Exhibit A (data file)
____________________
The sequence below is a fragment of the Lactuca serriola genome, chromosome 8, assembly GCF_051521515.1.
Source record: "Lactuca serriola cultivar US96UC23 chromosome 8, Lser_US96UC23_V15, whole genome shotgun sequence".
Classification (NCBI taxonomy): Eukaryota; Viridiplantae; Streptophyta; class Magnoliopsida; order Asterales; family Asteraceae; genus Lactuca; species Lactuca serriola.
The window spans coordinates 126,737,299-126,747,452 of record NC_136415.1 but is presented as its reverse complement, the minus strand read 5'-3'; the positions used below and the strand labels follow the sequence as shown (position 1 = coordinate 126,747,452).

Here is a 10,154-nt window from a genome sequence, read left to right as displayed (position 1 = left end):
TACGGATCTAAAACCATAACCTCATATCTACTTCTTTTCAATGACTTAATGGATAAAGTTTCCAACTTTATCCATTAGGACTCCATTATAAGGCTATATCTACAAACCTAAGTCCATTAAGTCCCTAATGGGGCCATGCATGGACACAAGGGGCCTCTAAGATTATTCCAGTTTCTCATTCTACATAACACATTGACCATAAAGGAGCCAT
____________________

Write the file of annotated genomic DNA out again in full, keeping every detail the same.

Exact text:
The sequence below is a fragment of the Lactuca serriola genome, chromosome 8, assembly GCF_051521515.1.
Source record: "Lactuca serriola cultivar US96UC23 chromosome 8, Lser_US96UC23_V15, whole genome shotgun sequence".
Classification (NCBI taxonomy): Eukaryota; Viridiplantae; Streptophyta; class Magnoliopsida; order Asterales; family Asteraceae; genus Lactuca; species Lactuca serriola.
The window spans coordinates 126,737,299-126,747,452 of record NC_136415.1 but is presented as its reverse complement, the minus strand read 5'-3'; the positions used below and the strand labels follow the sequence as shown (position 1 = coordinate 126,747,452).

Here is a 10,154-nt window from a genome sequence, read left to right as displayed (position 1 = left end):
TACGGATCTAAAACCATAACCTCATATCTACTTCTTTTCAATGACTTAATGGATAAAGTTTCCAACTTTATCCATTAGGACTCCATTATAAGGCTATATCTACAAACCTAAGTCCATTAAGTCCCTAATGGGGCCATGCATGGACACAAGGGGCCTCTAAGATTATTCCAGTTTCTCATTCTACATAACACATTGACCATAAAGGAGCCAT